The 411 on Epidurals
What is an epidural?
Epidural has been a common practice since the 1980s*. It is a corticosteroid injected into the epidural space around your spinal cord. “When a regional analgesic medication is injected directly into the epidural space, it blocks pain signals from going to the lower body through these nerve pathways.”* Within 20-30 minutes you lose feeling from the waist down (depending on the location the epidural is placed.) Although common and usually safe, some of the side effects are: low blood pressure, temporary loss of bladder control, itchy skin, feeling sick, headaches, and in some cases nerve damage.*
When should you choose an epidural?
Generally, epidurals aren’t offered until the mother is beyond 3-4cm. It is too late for an epidural if the baby’s head is crowning (epidural policies vary doctor to doctor).
Why should you choose an epidural?
Epidurals are chosen for pain-related reasons only. Unlike Pitocin, they do not speed up labor and in some instances can even stall a labor.
What should I know before choosing an epidural?
Informed consent is a huge part of what doulas do. We are passionate about momma being fully informed on birth practices within hospitals. What you should know before getting an epidural are the side effects. Since epidurals can negatively impact things like blood pressure, this may also affect your baby and increase the chances for cesarean intervention.
“Women having epidurals were 2.5 times more likely to have a cesarean (20% vs. 8%), or put another way, 12 more women per 100 having epidurals had a cesarean (absolute excess), which amounts to 1 additional cesarean for every 8.5 women having an epidural (number needed to harm).”*
What are some things you can do before choosing an epidural?
● Consider how dilated you are.
○ The earlier you receive an epidural, the higher the chance of interventions.
● Have you tried changing your position and alternating pain coping techniques?
○ You have the freedom to switch it up! Get in the shower or out of the birthing tub. Walk around or go from side lying to all fours.
○ Look into other coping techniques like TENS, holding a comb, hypnobirthing techniques…etc
● Do you need to wait it out?
○ Sometimes your body is at a plateau and if you give yourself some time, you’ll get over that hump on your own. It's normal to want to rush through labor - it's uncomfortable! But if you take a deep breath and remember that labor is a marathon and not a sprint, you may find it easier to wait it out.
● Are you in transition?
○ Transition is the hardest part of labor but thankfully the shortest! It’s the final phase of active labor as your body is working on the last bit of dilation to get your cervix complete (10cm) for pushing. Transition can be a quick 10 minutes or last an hour (sometimes longer, sorry). The key is knowing the signs of transition – longer/stronger/harder contractions and you may start to feel pressure. Reminding yourself you’re almost to the finish line can get you through transition. Many women enjoy pushing and you’re almost there!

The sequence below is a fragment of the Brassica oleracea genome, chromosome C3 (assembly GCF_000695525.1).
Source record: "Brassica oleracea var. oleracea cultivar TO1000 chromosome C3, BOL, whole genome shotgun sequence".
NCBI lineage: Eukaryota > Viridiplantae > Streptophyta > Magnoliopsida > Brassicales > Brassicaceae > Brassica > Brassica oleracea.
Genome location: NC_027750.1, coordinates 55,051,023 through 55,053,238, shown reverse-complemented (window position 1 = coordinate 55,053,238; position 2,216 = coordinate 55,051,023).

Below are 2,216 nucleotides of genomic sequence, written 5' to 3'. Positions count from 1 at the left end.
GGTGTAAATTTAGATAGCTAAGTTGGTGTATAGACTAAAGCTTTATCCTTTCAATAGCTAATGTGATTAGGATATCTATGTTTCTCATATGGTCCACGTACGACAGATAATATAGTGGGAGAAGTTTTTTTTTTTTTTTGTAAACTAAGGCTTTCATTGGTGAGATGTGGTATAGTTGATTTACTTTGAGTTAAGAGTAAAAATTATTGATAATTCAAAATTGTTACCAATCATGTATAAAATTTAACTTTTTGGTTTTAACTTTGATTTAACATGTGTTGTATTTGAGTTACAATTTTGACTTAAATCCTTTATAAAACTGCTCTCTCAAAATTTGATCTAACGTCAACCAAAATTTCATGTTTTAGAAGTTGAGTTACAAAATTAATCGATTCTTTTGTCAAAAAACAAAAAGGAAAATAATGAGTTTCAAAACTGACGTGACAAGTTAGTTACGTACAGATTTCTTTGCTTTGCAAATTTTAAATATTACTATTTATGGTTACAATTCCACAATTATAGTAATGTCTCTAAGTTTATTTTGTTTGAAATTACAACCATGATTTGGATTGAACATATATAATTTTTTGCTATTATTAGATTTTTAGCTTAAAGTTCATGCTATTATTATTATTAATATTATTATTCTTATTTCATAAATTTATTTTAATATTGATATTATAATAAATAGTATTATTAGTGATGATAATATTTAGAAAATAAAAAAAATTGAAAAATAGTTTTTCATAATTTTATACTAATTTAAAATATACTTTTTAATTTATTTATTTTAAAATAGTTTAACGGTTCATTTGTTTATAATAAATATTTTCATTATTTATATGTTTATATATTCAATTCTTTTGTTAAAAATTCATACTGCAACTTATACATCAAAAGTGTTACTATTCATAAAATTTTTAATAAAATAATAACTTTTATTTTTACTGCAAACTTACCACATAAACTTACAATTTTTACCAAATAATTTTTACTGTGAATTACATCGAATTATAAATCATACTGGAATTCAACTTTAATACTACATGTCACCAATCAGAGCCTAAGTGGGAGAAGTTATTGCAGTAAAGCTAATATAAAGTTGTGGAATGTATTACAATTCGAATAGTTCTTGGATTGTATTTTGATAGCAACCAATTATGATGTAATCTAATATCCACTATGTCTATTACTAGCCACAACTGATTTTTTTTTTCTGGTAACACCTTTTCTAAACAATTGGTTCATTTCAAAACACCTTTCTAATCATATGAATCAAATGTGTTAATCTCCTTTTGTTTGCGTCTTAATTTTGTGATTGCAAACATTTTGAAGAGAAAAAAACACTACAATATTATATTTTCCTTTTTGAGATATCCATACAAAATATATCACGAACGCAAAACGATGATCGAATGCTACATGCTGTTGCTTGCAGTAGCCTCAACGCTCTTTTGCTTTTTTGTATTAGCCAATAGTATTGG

● Did something change that's affecting you mentally, emotionally, spiritually?
○ Did you receive bad news? Did something happen that made you upset? Is your labor being interrupted too much? Do you suddenly have thoughts that “I can’t do this!”. These types of things can pull you from “the zone” and push you to look for a way out. The stress on your body coupled with the stress on your mind can be too much for one person to juggle and the answer is what you feel is most easily dealt with - the pain!
As a doula I do not encourage epidurals for pain relief. That doesn’t mean I’m always against them though! I believe no labor should be torture. In the cases where the momma makes the informed decision to receive an epidural - I support that informed decision!
In the end, I want your birth experience to be just that - YOURS. Whether a medicated hospital birth or unmedicated homebirth, you and your baby are the most important factors.
Humenick SS. Birth environments. J Perinat Educ. 2000 Spring;9(2):vi-vii. doi: 10.1624/105812400X87572. PMID: 17273198; PMCID: PMC1595017.
“Epidural Pros and Cons”. Birth Injury Help Center. https://www.birthinjuryhelpcenter.org/epidural.html
”Overview Epiduals”. NHS. March 20, 2011. https://www.nhs.uk/conditions/epidural/
Goer H. Epidurals: Do They or Don't They Increase Cesareans? J Perinat Educ. 2015;24(4):209-12. doi: 10.1891/1058-1243.24.4.209. PMID: 26834442; PMCID: PMC4718011.